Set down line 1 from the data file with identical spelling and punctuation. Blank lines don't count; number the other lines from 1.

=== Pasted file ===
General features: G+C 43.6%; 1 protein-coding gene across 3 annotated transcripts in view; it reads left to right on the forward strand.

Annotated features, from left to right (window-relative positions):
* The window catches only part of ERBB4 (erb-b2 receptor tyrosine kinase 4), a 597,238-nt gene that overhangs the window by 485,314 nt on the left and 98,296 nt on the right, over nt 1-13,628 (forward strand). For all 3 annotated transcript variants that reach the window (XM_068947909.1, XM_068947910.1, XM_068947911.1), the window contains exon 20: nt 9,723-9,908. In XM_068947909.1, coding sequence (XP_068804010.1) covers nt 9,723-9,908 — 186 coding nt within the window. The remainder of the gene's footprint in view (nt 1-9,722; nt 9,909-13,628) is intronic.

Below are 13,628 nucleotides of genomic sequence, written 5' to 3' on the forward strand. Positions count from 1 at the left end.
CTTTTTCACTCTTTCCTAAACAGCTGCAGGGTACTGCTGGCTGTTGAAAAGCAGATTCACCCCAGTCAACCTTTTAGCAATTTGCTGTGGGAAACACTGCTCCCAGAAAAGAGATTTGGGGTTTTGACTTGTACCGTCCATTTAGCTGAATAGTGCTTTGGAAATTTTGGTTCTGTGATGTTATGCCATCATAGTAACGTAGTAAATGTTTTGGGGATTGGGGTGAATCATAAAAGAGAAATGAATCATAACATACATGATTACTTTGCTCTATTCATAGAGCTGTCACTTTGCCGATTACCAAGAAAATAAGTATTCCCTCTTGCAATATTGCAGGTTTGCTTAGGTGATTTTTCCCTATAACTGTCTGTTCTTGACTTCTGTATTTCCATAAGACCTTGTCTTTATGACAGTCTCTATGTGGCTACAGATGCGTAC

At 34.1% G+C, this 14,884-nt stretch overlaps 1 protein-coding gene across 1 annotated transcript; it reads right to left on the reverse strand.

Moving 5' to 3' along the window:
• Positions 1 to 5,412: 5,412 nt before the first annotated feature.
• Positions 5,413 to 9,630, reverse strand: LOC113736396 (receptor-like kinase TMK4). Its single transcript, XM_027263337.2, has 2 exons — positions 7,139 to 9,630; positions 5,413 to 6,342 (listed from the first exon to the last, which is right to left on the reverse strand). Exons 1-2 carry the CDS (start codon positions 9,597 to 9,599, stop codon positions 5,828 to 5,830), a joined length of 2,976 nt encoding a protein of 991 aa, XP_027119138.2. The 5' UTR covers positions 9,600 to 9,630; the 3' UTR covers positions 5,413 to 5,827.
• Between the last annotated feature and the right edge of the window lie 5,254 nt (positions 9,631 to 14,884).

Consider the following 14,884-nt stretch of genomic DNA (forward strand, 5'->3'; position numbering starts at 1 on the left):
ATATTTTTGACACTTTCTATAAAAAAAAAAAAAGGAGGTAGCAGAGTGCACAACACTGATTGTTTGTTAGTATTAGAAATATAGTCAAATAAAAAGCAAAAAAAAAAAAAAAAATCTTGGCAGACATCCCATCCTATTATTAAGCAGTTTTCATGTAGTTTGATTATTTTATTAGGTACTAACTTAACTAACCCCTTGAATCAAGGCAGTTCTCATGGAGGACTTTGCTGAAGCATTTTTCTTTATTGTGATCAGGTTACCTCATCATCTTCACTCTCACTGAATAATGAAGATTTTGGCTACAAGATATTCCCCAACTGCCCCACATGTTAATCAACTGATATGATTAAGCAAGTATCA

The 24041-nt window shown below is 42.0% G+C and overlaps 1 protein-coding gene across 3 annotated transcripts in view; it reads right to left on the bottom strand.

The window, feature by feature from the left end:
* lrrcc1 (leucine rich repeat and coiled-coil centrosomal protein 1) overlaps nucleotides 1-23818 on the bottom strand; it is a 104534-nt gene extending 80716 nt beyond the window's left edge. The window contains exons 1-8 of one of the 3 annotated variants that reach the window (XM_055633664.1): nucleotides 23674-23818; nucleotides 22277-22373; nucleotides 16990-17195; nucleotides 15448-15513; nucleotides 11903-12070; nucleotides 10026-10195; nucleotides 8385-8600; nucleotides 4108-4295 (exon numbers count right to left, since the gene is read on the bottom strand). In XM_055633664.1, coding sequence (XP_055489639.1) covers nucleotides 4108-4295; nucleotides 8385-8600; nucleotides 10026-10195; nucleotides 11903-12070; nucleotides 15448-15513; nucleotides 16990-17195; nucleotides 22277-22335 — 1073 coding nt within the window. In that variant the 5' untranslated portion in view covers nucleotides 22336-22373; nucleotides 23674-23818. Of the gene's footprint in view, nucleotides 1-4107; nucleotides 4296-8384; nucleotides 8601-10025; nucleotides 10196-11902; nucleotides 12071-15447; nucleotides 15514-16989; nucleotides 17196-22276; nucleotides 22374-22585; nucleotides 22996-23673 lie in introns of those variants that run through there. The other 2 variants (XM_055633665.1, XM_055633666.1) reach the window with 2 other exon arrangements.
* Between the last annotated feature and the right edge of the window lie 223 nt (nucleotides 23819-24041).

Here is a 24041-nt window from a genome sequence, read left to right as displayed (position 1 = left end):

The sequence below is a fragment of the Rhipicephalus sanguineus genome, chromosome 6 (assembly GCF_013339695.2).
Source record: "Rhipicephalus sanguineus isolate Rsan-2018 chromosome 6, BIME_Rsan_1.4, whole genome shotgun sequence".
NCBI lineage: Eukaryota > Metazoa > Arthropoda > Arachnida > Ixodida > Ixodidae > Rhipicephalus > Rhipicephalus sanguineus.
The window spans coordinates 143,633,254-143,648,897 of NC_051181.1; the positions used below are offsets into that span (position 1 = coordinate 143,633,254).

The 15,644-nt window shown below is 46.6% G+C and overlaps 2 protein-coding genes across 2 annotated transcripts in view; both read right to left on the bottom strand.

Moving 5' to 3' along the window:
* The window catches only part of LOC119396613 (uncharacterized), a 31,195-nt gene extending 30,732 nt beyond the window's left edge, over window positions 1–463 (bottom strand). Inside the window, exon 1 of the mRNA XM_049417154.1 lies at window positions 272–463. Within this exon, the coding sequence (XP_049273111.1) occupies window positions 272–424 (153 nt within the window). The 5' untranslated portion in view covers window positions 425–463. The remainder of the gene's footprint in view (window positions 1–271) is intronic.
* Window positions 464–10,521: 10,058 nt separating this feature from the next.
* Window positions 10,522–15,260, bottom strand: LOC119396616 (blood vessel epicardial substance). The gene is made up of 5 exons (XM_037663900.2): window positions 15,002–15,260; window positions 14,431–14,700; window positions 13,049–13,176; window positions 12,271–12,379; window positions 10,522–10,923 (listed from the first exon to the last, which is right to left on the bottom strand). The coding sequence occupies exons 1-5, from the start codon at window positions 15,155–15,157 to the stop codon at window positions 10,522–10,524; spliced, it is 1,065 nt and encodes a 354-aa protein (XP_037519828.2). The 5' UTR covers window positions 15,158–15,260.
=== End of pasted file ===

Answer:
General features: G+C 43.6%; 1 protein-coding gene across 3 annotated transcripts in view; it reads left to right on the forward strand.